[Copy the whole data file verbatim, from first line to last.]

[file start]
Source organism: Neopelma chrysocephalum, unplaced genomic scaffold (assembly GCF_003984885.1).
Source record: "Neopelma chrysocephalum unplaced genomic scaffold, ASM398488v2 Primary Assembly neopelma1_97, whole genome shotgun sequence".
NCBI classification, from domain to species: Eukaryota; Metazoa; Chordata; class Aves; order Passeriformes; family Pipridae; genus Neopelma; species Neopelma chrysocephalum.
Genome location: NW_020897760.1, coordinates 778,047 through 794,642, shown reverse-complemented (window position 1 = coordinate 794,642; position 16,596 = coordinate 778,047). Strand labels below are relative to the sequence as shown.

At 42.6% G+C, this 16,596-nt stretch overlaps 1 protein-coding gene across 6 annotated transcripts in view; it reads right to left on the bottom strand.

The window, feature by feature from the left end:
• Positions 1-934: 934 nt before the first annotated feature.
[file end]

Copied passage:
Source organism: Neopelma chrysocephalum, unplaced genomic scaffold (assembly GCF_003984885.1).
Source record: "Neopelma chrysocephalum unplaced genomic scaffold, ASM398488v2 Primary Assembly neopelma1_97, whole genome shotgun sequence".
NCBI classification, from domain to species: Eukaryota; Metazoa; Chordata; class Aves; order Passeriformes; family Pipridae; genus Neopelma; species Neopelma chrysocephalum.
Genome location: NW_020897760.1, coordinates 778,047 through 794,642, shown reverse-complemented (window position 1 = coordinate 794,642; position 16,596 = coordinate 778,047). Strand labels below are relative to the sequence as shown.

At 42.6% G+C, this 16,596-nt stretch overlaps 1 protein-coding gene across 6 annotated transcripts in view; it reads right to left on the bottom strand.

The window, feature by feature from the left end:
• Positions 1-934: 934 nt before the first annotated feature.